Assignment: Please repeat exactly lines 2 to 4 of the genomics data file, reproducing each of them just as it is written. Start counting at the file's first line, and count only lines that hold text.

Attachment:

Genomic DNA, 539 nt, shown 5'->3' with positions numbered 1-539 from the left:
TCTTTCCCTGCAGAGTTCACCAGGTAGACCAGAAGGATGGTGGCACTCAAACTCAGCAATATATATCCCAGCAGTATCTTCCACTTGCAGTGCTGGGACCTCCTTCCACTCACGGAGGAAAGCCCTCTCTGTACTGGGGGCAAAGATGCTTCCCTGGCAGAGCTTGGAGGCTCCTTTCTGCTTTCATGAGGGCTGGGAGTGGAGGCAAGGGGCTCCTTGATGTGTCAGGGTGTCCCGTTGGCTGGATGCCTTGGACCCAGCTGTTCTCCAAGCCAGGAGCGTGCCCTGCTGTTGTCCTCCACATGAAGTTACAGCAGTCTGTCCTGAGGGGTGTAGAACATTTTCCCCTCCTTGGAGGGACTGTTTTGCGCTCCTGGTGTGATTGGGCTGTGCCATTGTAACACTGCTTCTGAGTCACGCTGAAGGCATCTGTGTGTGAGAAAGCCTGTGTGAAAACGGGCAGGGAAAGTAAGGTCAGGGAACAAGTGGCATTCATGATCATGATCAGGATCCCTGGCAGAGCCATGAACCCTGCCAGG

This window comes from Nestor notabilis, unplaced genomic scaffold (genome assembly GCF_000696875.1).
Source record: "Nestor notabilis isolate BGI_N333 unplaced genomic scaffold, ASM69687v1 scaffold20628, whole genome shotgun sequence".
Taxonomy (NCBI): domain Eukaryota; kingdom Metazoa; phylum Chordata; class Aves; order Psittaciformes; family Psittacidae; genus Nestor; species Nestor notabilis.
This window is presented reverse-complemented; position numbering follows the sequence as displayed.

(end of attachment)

TCTTTCCCTGCAGAGTTCACCAGGTAGACCAGAAGGATGGTGGCACTCAAACTCAGCAATATATATCCCAGCAGTATCTTCCACTTGCAGTGCTGGGACCTCCTTCCACTCACGGAGGAAAGCCCTCTCTGTACTGGGGGCAAAGATGCTTCCCTGGCAGAGCTTGGAGGCTCCTTTCTGCTTTCATGAGGGCTGGGAGTGGAGGCAAGGGGCTCCTTGATGTGTCAGGGTGTCCCGTTGGCTGGATGCCTTGGACCCAGCTGTTCTCCAAGCCAGGAGCGTGCCCTGCTGTTGTCCTCCACATGAAGTTACAGCAGTCTGTCCTGAGGGGTGTAGAACATTTTCCCCTCCTTGGAGGGACTGTTTTGCGCTCCTGGTGTGATTGGGCTGTGCCATTGTAACACTGCTTCTGAGTCACGCTGAAGGCATCTGTGTGTGAGAAAGCCTGTGTGAAAACGGGCAGGGAAAGTAAGGTCAGGGAACAAGTGGCATTCATGATCATGATCAGGATCCCTGGCAGAGCCATGAACCCTGCCAGG

This window comes from Nestor notabilis, unplaced genomic scaffold (genome assembly GCF_000696875.1).
Source record: "Nestor notabilis isolate BGI_N333 unplaced genomic scaffold, ASM69687v1 scaffold20628, whole genome shotgun sequence".